Every now and then I look again at the problem of unwrapping text that has lines within a paragraph broken by a line end, but paragraphs separated by a blank line. Here is an example from the beginning of Lewis Carrol
's book, Alice in Wonderland
at Project Gutenberg:
ALICE was beginning to get very tired of sitting by her
sister on the bank, and of having nothing to do: once or twice she had
peeped into the book her sister was reading, but it had no pictures or
conversations in it, "and what is the use of a book," thought Alice,
"without pictures or conversations?"
So she was considering in her own mind (as well as she could, for the
hot day made her feel very sleepy and stupid) whether the pleasure of
making a daisy-chain would be worth the trouble of getting up and
picking the daisies, when suddenly a White Rabbit with pink eyes ran
close by her.
Strangely, there's no purpose-built tool that I could find to perform this deceptively simple-looking task.
I first approached this in 2010 and wrote a quite convoluted sed command to do it. It was made ridiculously difficult by sed's inability to see newline characters on a line unless the next line was read in after the current one, which meant setting up a loop to read in lines until a blank line is found. This is an absurdly wasteful way to use sed as it already loops implicitly over the whole file anyway -- this is part of its beauty.
Later, I found unwrapping text could be much simplified using awk because I could tell awk to read a whole paragraph as a single record by setting its record separator to a blank line (RS=""). Unfortunately something about this short script inserted annoying spurious blank lines at the beginning and end of the file. This became even more annoying when I used it as a kind of macro for a text editor because it now inserted the blank lines above and below the selection.
Just a few days ago I realised a very simple way to do the job using
to translate all the newline characters to something exceedingly unlikely to be found in a file, such as ASCII character 1 (\x01). Then I could convert pairs of character 1 found together back to two newlines, preserving the paragraph separators, then convert all the remaining newlines to spaces. Add a tiny bit of extra pattern matching and any spaces and/or tabs before or after the single newlines are removed too.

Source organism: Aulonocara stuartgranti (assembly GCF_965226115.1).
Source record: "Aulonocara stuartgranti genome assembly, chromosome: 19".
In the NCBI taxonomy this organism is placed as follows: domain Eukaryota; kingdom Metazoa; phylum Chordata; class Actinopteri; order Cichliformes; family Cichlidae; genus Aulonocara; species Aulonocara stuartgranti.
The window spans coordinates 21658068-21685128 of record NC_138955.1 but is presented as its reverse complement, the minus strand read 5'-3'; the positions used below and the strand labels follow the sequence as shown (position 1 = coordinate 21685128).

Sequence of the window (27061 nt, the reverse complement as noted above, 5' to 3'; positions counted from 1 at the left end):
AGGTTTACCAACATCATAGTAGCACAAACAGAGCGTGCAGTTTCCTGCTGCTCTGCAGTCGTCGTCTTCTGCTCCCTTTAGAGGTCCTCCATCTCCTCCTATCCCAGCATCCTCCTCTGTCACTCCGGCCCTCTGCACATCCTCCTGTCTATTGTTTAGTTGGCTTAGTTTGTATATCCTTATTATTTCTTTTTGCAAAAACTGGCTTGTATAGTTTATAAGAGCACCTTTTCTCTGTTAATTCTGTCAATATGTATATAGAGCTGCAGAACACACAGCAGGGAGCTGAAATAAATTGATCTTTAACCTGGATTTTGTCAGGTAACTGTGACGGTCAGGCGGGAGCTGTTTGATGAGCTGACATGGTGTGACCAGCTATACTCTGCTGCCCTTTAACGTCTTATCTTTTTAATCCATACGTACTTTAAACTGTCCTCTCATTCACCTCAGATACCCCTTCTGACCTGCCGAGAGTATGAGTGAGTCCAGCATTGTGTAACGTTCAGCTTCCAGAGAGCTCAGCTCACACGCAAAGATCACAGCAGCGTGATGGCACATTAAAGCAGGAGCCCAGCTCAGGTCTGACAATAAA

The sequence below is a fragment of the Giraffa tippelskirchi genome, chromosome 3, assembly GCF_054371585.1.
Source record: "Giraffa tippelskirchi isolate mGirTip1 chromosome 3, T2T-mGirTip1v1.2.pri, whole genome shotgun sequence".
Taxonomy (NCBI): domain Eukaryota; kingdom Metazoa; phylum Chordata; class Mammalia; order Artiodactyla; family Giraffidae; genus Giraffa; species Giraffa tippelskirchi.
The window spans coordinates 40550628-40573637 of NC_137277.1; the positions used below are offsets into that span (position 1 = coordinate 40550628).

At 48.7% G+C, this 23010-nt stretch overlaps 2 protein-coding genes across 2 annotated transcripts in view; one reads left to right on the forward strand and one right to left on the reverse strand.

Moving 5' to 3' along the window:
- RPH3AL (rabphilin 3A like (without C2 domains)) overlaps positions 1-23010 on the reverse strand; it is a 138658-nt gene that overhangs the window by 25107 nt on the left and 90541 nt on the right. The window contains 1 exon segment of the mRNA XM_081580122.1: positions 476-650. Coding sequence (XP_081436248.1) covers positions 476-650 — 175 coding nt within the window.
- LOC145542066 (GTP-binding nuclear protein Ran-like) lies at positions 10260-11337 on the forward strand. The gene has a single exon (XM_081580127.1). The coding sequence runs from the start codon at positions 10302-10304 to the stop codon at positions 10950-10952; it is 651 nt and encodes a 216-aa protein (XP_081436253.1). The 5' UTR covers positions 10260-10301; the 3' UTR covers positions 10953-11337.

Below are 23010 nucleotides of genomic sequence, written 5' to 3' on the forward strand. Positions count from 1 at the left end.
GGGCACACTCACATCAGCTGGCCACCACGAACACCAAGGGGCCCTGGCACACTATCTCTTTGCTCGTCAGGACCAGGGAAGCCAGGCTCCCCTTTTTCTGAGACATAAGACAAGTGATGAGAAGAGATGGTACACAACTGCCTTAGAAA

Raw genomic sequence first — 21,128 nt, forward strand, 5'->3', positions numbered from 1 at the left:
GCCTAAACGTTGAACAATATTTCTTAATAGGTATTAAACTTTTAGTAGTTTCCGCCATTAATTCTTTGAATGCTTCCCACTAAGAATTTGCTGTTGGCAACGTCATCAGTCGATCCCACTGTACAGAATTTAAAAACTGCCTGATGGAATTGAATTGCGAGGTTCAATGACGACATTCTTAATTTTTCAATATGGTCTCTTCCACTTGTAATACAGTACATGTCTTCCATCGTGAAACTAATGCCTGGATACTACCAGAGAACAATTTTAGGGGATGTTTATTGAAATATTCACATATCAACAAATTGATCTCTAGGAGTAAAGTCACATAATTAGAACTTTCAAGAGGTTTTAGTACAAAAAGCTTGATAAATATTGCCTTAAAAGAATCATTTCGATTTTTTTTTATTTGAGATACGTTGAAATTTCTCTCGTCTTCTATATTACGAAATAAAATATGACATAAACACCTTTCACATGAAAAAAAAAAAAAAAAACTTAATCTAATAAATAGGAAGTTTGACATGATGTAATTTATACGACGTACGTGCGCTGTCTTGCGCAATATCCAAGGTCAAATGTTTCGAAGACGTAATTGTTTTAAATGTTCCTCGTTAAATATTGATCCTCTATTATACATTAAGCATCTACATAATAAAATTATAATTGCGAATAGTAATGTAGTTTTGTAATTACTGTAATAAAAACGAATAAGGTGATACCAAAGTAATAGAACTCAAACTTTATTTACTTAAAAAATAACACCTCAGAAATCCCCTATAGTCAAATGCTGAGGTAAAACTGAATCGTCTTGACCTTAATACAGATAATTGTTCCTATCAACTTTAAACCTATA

tr "\n" "\x01" | sed 's/\x01\x01/\n\n/g ; s/[ \t]*\x01[ \t]*/ /g'
This worked really well, but had a small bug. It collapsed triple newlines (double blank lines) down to doubles (single blank line). Double blank lines are often used as section breaks in texts, so losing them was a Bad Thing.
Yesterday I happened to look online to find the latest version of sed (v4.2.2) at ftp://ftp.gnu.org/gnu/sed/
It has some nice improvements, best of which (to my mind) is the ability to use the
option to change how sed defines a record. Instead of being stuck with reading in records only terminated by newline characters, now with the
option it can use the zero byte character as a record terminator. This is great! Now I can read a whole file in as a single record and manipulate the newline characters. In the example below I also use the
option to force extended regular expressions, so I don't have to escape parentheses with backslashes, making it much easier to read. Unfortunately, limitations of regular expressions (regex) still make this more difficult than it need be, but life suddenly becomes much simpler:
sed -z -r 's/[ \t]*\n[ \t]*/\n/g; s/([^\n])\n([^\n])/\1 \2/g'
First I get rid of the spaces and tabs on either side of newline characters, then comes the incredibly simple command (which I've put in bold) to replace a newline with a space if it doesn't have another newline on either side.
No spurious lines inserted and it preserves double blank line section breaks too. Yay!
How simple is that!